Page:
I would like to thank the Prospectors and Developers Association of Canada for your kind invitation to speak here today. In particular, I want to thank Don Bubar, the Chair of the Aboriginal Affairs Committee for his vision and efforts in bringing our communities together.

Before I start though, I want to congratulate PDAC on your 75th anniversary…….your diamond anniversary.

Speaking of diamonds, the newest diamond mine in Canada – which just happens to be located on Attawapiskat First Nation territory – has inspired this speech to you today. This is because the development model being used there is exactly the model we would like to see all mining companies in Canada embrace. 

DeBeers Canada is investing more than $980 Million to develop the mine. This could eventually pump more than $6 Billion dollars into Ontario’s economy … $6 Billion dollars!

The project will earn money for DeBeers and generate royalties for Canada. However, the most important aspect of the development from our standpoint, will be the hundreds of jobs it will create for residents in local First Nations communities as well as sustainable education, training, and business opportunities for our people for decades to come. Continue Reading →

Assembly of First Nations National Chief Phil Fontaine – An Introduction

National Chief Phil Fontaine - Assembly of First NationsPhil Fontaine has devoted his life to improving the quality of life for First Nations citizens.  He was born in 1944 at Sagkeeng First Nation, 150 kilometres north of Winnipeg.  He attended residential schools in Sagkeeng and Assiniboia, later emerging as a leading critic of abuse in that system.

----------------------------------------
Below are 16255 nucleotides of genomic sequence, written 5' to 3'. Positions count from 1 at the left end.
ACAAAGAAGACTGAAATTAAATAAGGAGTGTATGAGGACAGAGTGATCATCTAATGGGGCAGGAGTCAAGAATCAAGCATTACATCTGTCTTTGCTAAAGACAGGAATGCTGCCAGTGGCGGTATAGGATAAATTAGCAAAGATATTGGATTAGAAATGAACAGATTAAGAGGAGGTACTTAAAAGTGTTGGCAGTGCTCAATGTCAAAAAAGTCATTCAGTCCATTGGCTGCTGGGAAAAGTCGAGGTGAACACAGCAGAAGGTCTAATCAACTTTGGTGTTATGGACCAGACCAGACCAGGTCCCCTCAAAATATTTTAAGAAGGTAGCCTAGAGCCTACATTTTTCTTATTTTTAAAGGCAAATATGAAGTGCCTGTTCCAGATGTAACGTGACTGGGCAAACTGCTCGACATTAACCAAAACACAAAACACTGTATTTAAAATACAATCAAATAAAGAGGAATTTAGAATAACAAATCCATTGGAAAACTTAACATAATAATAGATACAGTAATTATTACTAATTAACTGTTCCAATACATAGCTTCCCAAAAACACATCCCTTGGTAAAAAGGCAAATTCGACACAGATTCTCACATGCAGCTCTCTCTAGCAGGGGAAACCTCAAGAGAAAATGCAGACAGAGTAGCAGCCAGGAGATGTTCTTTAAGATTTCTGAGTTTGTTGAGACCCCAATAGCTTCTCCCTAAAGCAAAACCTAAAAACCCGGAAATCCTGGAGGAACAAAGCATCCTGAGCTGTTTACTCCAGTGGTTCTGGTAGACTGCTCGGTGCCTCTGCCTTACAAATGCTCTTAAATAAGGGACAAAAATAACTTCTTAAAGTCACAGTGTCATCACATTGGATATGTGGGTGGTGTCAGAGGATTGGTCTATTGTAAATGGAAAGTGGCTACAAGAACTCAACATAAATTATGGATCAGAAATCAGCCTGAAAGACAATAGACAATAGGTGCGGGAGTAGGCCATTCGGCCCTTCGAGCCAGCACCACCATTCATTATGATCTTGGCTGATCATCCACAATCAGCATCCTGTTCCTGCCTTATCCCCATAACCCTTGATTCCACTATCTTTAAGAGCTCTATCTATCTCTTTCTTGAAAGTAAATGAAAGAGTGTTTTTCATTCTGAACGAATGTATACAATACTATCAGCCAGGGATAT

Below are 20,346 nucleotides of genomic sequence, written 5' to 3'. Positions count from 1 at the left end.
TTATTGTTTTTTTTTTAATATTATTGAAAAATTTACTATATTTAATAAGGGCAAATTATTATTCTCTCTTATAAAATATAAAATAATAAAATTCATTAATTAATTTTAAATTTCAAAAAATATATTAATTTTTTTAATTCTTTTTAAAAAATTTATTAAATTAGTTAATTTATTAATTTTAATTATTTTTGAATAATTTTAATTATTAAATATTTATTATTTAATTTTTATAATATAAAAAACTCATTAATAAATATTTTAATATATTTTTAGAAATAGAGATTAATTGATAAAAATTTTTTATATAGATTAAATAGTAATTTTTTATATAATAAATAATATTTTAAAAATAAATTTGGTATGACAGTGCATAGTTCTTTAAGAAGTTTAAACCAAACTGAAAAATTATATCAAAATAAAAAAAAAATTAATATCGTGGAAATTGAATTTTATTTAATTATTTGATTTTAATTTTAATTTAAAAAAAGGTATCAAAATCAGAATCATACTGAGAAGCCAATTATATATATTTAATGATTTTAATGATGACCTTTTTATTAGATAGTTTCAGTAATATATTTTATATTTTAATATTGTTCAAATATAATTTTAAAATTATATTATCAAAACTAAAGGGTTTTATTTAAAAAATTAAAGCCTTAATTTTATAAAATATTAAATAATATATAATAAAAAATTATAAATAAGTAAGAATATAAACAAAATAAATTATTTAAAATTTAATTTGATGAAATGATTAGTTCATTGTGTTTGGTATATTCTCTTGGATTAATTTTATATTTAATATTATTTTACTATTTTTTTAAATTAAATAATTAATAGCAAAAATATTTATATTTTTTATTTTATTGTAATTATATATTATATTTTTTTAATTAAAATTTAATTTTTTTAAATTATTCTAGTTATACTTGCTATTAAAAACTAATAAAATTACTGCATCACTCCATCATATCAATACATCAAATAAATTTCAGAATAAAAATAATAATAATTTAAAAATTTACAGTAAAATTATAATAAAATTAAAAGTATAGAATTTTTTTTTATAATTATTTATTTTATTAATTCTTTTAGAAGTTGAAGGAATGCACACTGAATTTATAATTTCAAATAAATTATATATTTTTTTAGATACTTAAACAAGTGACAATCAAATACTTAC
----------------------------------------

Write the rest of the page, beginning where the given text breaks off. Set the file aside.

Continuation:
In the 1970s, Phil Fontaine served two terms as chief of his own Sagkeeng First Nation, promoting autonomy and treaty rights. In 1982, he was elected Manitoba’s Vice-Chief for the newly formed Assembly of First Nations.
 
Following the defeat of the Meech Lake Accord, Fontaine was elected Grand Chief of the Assembly of Manitoba Chiefs, serving three consecutive terms from 1991 to 1997.  In 1997, he was first elected National Chief of the Assembly of First Nations.  As National Chief from 1997 to 2000, Fontaine fought to protect the rights, treaty obligations and land claims of First Nations people.  He became the first aboriginal leader to address the Organization of American States.
 
In 2002, he was appointed Chief Commissioner of the Indian Claims Commission, where he helped resolve several significant land claims.  In July 2003, he was elected to his second term as National Chief of the Assembly of First Nations. He is currently serving is third term as National Chief (2006-2009).